Don’t let the name fool you: while the title Everything Sucks! might make ‘90s kids feel as though Netflix is mocking their generation, the new original series for the streaming service is dubbed a “quirky, funny coming of age story.”
Netflix has ordered 10, half-hour episodes of the dramedy, which follows two groups of high school misfits — one in an audio-visual club and the other a drama club — who meet in 1996, in Oregon. It stars Peyton Kennedy (American Fable, The Captive) as Kate Messner and Jahi Winston (The New Edition Story) as Luke O’Neil, two of the students, along with Patch Darragh (Sully, Boardwalk Empire) and Claudine Nako (Grimm) as their respective parents. Also featured in the cast is Sydney Sweeney, Elijah Stevenson, Quinn Liebling, and Rio Mangini. The show is created by Ben York Jones (Like Crazy, Newness) and Michael Mohan (Save the Date, Pink Grapefruit), who will both serve as executive producers. Mohan will also direct most of the episodes, with some help from Ry Russo-Young. Jeff Pinkner (Lost, Fringe), Scott Rosenberg (October Road, Life on Mars), Josh Appelbaum (Alias, October Road) and André Nemec (Alias, October Road) from Midnight Radio will also serve as executive producers.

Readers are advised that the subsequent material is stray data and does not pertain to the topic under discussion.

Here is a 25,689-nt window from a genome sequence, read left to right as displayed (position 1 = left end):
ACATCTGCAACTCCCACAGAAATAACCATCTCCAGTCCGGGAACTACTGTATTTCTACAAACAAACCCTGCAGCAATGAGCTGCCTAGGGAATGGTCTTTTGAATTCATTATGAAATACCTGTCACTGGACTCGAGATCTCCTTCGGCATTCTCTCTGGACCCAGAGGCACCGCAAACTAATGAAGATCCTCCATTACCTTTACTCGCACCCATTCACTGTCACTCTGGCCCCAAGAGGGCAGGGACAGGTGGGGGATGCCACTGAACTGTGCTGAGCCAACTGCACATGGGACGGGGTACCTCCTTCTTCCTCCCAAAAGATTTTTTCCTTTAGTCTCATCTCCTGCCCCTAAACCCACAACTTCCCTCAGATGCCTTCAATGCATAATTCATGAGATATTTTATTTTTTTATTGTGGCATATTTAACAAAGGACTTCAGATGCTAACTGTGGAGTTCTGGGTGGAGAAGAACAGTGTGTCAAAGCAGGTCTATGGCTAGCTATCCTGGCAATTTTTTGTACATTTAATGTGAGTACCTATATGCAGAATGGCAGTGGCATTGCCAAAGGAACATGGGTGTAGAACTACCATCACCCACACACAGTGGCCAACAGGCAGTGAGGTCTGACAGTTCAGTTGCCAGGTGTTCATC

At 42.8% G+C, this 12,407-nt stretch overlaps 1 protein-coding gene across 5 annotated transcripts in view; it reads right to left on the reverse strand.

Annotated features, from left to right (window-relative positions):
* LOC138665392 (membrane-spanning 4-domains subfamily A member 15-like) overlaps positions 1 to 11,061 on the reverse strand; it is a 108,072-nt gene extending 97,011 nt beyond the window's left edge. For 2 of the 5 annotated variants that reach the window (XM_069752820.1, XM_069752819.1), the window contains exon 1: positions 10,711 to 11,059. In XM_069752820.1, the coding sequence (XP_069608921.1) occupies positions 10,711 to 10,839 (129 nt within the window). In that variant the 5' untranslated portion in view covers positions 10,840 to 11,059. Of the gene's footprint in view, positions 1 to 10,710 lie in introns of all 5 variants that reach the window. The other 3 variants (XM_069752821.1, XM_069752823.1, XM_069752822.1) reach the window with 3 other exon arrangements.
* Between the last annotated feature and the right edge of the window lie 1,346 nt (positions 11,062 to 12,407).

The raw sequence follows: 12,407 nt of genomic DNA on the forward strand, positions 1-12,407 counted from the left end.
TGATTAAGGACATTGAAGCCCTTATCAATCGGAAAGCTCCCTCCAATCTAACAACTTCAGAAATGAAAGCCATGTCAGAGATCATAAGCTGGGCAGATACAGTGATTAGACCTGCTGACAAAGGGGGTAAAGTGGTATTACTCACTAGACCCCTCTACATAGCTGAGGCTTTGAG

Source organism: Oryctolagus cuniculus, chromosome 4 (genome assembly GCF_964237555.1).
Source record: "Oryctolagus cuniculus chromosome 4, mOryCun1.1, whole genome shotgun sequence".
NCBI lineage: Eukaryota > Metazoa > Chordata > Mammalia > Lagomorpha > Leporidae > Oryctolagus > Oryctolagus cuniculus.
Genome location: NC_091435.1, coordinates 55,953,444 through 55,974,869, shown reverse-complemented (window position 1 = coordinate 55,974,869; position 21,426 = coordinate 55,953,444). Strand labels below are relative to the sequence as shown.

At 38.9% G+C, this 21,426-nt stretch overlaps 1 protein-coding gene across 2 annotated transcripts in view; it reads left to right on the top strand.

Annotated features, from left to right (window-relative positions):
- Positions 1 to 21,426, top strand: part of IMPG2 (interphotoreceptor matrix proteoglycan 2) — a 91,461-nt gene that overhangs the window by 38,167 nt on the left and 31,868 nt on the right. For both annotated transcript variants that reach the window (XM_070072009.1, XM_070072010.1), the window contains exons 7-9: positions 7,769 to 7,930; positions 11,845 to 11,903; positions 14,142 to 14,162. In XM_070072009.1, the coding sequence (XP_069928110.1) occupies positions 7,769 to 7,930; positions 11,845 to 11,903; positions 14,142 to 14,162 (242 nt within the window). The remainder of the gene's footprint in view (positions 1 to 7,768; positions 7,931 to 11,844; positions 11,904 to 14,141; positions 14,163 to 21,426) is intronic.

Not surprisingly, Jones and Mohan say some of their favorite shows of all time are The Wonder Years, Happy Days, That ’70s Show, and Freaks and Geeks, all of which “looked back at bygone eras with 20 years of hindsight. We think,” the pair adds, “this is a great time to take a look back at high school and relive the fashion, music, and attitudes of the mid-’90s the way we remember it. Not sensationalized, not watered down; but desperate, heartfelt, awkward, and exciting.”
Netflix’s Vice President of Original Content Cindy Holland adds that everyone will find something to relate to in Everything Sucks!, which she says is about “the one thing that sucks above everything else –high school.”
Everything Sucks! will premiere in 2018, and marks the latest addition in a growing trend toward series that look back at high school life. The Goldbergs, set in the ‘80s, has been a highly popular series for ABC since it debuted in 2013, and was recently renewed for a fifth and sixth season. Hulu recently announced the interactive comedy series Door No. 1, which features virtual reality and takes viewers into a fictional 10-year high school reunion. Hulu also has plans for its own ‘90s-themed comedy in an upcoming untitled series that will by executive produced by Seth Rogen and James Franco, both of whom appeared in Freaks and Geeks. In March, Amazon put out the pilot for Budding Prospects, which features the story of three young boys in the ‘80s who move to Mendocino, California, with dreams of growing marijuana.